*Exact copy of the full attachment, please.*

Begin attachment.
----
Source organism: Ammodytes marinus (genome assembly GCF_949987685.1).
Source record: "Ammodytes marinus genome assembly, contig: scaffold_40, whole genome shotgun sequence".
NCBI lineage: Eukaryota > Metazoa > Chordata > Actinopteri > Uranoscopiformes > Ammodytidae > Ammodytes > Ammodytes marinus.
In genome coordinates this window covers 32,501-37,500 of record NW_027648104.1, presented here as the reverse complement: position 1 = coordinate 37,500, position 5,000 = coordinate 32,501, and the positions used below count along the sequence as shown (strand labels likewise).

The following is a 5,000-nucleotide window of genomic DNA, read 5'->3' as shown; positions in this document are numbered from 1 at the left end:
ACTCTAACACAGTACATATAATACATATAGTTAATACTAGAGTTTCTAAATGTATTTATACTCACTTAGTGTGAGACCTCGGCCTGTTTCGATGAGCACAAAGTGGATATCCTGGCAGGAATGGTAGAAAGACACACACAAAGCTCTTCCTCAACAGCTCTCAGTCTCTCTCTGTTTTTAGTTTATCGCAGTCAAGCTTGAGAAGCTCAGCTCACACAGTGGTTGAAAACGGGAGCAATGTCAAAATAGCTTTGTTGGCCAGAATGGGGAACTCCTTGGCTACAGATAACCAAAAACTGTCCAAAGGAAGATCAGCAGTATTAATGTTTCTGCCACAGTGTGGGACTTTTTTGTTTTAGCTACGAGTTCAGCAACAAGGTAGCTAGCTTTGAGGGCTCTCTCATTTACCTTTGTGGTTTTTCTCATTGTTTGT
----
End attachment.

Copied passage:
Source organism: Ammodytes marinus (genome assembly GCF_949987685.1).
Source record: "Ammodytes marinus genome assembly, contig: scaffold_40, whole genome shotgun sequence".
NCBI lineage: Eukaryota > Metazoa > Chordata > Actinopteri > Uranoscopiformes > Ammodytidae > Ammodytes > Ammodytes marinus.
In genome coordinates this window covers 32,501-37,500 of record NW_027648104.1, presented here as the reverse complement: position 1 = coordinate 37,500, position 5,000 = coordinate 32,501, and the positions used below count along the sequence as shown (strand labels likewise).

The following is a 5,000-nucleotide window of genomic DNA, read 5'->3' as shown; positions in this document are numbered from 1 at the left end:
ACTCTAACACAGTACATATAATACATATAGTTAATACTAGAGTTTCTAAATGTATTTATACTCACTTAGTGTGAGACCTCGGCCTGTTTCGATGAGCACAAAGTGGATATCCTGGCAGGAATGGTAGAAAGACACACACAAAGCTCTTCCTCAACAGCTCTCAGTCTCTCTCTGTTTTTAGTTTATCGCAGTCAAGCTTGAGAAGCTCAGCTCACACAGTGGTTGAAAACGGGAGCAATGTCAAAATAGCTTTGTTGGCCAGAATGGGGAACTCCTTGGCTACAGATAACCAAAAACTGTCCAAAGGAAGATCAGCAGTATTAATGTTTCTGCCACAGTGTGGGACTTTTTTGTTTTAGCTACGAGTTCAGCAACAAGGTAGCTAGCTTTGAGGGCTCTCTCATTTACCTTTGTGGTTTTTCTCATTGTTTGT